Students need support in order to build skills for the future

Mutlu Cukurova and Rose Luckin. 

There is a growing interest globally in teaching approaches that allow university students to work independently, often in group activities. However, our research suggests that leaving students to do their own investigations without any support is a practice that should be approached with caution if we want to promote effective learning in higher education.

These teaching approaches include Enquiry-Based Learning, Problem-Based Learning, Practice-based Learning, and Project-Based Learning. This focus, at least in part, stems from discussions about the impact of automation on the future of employment and the increased demand for students to have so-called ‘21st century skills’. Such approaches are considered to improve student skills to better prepare them for the future.  They are also prompted by global organisations’ encouragement for students’ skill development. For instance, this year the OECD will present the results of their first attempt to measure collaborative problem-solving as part of the PISA assessments. PISA ratings for maths, reading and science have become a prominent feature of educational debate and media coverage, with significant impact on educational practice at all levels.

However, although these teaching approaches have great potential to improve student skills and attainment – particularly when students are working collaboratively – their effectiveness is dependent on the way these activities are structured and supported. This is true across all education sectors, and appearances can be deceptive. Even when students are sat in groups, looking as though they are working together, there may in fact be few opportunities for them to actively engage in ways that enhance learning. Recent research shows that independent learning is only observed to boost knowledge and understanding of scientific concepts when students are appropriately guided during their investigations.

We would like to emphasise that while some practitioners may consider independent, hands-on activities as equivalent to active learning, physically active teaching approaches do not always lead to active learning. It is unlikely that leaving students to interact with a specific environment will lead to learning the desired scientific knowledge. Since the new knowledge will be built upon learners’ exiting knowledge, repetition of the learning process without appropriate guidance might only lead to an increasingly idiosyncratic way of understanding the world. This might be because, as research indicates, most students harbour misconceptions about science unless they are appropriately guided. Therefore, if the aim is to improve students’ scientific knowledge and understanding, they should be appropriately guided when working independently. This guidance can be provided in different ways, including by teachers  or through learning technologies. This is the most effective way to help them participate in activities that will stretch their abilities ­– a necessary condition for effective learning.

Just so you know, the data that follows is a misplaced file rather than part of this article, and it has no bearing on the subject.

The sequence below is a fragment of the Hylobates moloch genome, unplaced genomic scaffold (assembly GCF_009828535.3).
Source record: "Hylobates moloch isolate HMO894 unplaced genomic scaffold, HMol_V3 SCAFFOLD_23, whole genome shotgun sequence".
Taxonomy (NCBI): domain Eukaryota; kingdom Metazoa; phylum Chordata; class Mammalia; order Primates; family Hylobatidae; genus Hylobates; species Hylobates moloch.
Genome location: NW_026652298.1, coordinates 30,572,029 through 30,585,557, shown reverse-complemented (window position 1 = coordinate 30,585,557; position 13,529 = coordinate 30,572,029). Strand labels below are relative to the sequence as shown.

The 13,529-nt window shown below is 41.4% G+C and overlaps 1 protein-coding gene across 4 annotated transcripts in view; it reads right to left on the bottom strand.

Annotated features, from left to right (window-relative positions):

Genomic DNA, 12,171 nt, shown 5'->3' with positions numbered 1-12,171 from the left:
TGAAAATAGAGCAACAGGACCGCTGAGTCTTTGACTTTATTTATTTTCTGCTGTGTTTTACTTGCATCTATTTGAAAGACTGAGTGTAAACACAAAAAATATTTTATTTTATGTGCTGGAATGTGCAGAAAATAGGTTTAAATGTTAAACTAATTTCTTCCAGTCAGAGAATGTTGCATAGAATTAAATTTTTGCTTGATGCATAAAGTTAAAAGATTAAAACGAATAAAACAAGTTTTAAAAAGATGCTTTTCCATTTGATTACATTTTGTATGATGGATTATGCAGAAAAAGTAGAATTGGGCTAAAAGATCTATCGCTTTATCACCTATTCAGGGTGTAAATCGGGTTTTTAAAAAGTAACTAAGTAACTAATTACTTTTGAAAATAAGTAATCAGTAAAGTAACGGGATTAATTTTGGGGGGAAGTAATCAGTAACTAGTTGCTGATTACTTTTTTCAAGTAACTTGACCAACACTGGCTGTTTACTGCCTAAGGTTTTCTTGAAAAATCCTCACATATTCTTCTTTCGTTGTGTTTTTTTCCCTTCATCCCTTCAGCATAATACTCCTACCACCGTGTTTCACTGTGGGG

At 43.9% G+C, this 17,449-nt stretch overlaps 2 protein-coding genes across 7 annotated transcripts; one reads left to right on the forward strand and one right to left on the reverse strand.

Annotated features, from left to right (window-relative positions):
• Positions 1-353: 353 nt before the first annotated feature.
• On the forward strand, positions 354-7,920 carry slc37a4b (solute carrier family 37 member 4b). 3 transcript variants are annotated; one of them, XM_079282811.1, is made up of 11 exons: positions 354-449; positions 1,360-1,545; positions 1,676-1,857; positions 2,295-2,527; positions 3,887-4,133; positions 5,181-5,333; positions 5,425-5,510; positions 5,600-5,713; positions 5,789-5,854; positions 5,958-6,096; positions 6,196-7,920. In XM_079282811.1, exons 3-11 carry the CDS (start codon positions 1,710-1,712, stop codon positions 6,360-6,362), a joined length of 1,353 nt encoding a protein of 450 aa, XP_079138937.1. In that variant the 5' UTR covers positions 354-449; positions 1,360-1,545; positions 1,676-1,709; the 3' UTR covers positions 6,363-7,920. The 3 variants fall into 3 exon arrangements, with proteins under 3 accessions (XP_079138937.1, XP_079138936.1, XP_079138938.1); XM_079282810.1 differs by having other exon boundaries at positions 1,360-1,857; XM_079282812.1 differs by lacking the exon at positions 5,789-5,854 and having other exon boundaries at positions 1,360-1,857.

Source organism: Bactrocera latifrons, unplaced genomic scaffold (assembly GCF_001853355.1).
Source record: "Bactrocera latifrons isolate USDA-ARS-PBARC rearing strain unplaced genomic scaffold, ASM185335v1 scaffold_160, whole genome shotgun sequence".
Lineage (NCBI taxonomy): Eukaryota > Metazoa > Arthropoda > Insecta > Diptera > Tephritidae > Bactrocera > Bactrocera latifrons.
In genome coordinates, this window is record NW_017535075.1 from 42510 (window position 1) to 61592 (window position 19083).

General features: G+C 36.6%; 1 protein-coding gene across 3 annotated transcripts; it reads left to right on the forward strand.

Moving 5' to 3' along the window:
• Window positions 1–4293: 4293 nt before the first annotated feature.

Although there is increasing pressure on higher education practitioners to take on more research and admin responsibilities, this pressure should not lead to a lack of guidance for students. Technologies, particularly those that are adaptive and can learn from student interactions (such as AI in Education implementations) have great potential to help HE practitioners to provide the required guidance to every student. In the light of the forthcoming TEF results, and increased interest in using independent learning approaches to enhance students’ skill development, we would like to make two suggestions for our teaching colleagues:

1)   Guidance is not a luxury; it’s a necessity for the effectiveness of students’ independent learning, including Enquiry-Based, Problem-Based, Practice-based and Project-Based Learning activities.

2)   Although increased teacher workload pressure is a significant challenge at all levels of education, well-designed Educational Technologies have great potential to help teachers provide the required guidance in order to ensure effective teaching and learning.

The authors will be writing a post about how AI helps learning in the near future

Photo: UCL digital media

Tagged with: , , , ,
Posted in Further higher and lifelong education, ICT in education, Teaching, learning, curriculum & assessment

Leave a Reply

Fill in your details below or click an icon to log in: Logo

You are commenting using your account. Log Out /  Change )

Twitter picture

You are commenting using your Twitter account. Log Out /  Change )

Facebook photo

You are commenting using your Facebook account. Log Out /  Change )

Connecting to %s

This site uses Akismet to reduce spam. Learn how your comment data is processed.

UCL Institute of Education

This blog was written by academics at the UCL Institute of Education (IOE), for anyone interested in current issues in education and related social sciences.
IOE Tweets
%d bloggers like this: